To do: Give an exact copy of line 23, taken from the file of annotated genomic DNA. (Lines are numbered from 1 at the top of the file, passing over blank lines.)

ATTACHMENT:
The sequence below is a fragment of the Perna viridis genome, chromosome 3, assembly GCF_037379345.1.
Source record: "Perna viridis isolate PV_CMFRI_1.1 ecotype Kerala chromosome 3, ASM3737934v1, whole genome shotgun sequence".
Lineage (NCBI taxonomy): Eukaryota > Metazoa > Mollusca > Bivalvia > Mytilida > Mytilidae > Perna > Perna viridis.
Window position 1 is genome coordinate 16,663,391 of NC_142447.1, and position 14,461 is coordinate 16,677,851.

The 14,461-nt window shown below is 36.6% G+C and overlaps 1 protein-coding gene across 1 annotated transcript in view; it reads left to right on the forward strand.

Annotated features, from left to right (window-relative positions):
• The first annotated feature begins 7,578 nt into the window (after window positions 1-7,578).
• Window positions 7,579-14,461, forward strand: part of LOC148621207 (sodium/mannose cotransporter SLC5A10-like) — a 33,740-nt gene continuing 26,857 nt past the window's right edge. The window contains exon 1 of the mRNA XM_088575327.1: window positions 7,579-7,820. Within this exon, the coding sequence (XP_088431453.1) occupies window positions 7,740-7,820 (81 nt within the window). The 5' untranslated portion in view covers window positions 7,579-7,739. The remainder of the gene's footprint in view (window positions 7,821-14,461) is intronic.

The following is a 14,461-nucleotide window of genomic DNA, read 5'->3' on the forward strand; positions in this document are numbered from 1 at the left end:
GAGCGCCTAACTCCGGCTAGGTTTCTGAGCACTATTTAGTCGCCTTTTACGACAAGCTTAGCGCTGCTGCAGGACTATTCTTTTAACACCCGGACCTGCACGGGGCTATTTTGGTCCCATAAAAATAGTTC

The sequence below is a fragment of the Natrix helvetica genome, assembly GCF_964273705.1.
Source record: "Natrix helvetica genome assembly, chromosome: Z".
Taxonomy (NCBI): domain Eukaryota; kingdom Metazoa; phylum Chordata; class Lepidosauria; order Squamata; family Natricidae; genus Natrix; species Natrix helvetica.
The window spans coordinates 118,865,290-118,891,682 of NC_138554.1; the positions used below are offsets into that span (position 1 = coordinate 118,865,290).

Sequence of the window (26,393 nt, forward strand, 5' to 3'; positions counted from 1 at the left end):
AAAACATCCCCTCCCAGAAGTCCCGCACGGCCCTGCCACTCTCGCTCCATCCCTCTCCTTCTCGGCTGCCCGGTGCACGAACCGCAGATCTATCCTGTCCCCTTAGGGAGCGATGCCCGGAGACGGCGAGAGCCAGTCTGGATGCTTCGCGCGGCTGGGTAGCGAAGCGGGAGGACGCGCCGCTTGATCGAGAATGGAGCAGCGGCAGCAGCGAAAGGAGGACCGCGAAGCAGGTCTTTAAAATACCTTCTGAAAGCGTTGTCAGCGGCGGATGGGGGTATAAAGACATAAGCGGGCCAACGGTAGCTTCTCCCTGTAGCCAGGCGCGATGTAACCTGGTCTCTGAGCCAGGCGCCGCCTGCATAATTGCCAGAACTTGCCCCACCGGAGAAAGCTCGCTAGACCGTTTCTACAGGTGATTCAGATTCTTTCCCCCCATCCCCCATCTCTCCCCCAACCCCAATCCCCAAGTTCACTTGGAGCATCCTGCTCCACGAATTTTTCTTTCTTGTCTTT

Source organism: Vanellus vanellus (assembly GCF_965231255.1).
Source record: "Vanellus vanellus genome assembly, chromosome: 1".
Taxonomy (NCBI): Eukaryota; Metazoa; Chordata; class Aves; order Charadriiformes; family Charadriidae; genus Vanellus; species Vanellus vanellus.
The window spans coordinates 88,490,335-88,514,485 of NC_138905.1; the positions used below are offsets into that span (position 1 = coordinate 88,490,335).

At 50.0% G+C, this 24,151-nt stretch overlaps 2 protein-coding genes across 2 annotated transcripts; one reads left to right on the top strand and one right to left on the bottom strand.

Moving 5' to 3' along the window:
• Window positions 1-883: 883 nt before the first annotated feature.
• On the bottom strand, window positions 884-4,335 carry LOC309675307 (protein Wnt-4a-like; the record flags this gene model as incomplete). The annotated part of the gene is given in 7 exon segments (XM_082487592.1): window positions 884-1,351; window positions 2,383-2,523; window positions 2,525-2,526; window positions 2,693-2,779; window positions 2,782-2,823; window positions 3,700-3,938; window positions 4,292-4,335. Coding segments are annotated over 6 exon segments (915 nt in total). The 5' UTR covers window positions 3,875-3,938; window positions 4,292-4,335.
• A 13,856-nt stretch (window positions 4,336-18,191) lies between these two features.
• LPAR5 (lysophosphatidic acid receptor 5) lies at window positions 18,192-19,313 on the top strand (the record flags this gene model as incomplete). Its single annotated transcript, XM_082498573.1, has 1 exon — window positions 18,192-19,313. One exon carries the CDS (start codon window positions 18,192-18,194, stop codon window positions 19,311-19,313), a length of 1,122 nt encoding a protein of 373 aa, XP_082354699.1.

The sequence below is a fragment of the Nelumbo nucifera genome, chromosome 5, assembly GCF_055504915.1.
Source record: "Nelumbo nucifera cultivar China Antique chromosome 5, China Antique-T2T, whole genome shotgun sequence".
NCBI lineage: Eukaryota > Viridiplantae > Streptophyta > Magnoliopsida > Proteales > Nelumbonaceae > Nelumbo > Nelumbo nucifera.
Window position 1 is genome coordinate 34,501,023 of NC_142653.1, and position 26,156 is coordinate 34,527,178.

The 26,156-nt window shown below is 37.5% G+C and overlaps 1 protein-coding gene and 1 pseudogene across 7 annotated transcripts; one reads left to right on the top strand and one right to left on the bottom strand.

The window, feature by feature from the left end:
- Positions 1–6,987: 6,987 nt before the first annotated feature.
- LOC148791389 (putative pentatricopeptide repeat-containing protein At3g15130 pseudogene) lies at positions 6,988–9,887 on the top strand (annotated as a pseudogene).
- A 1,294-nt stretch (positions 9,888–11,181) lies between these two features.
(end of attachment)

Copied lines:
• Window positions 1-883: 883 nt before the first annotated feature.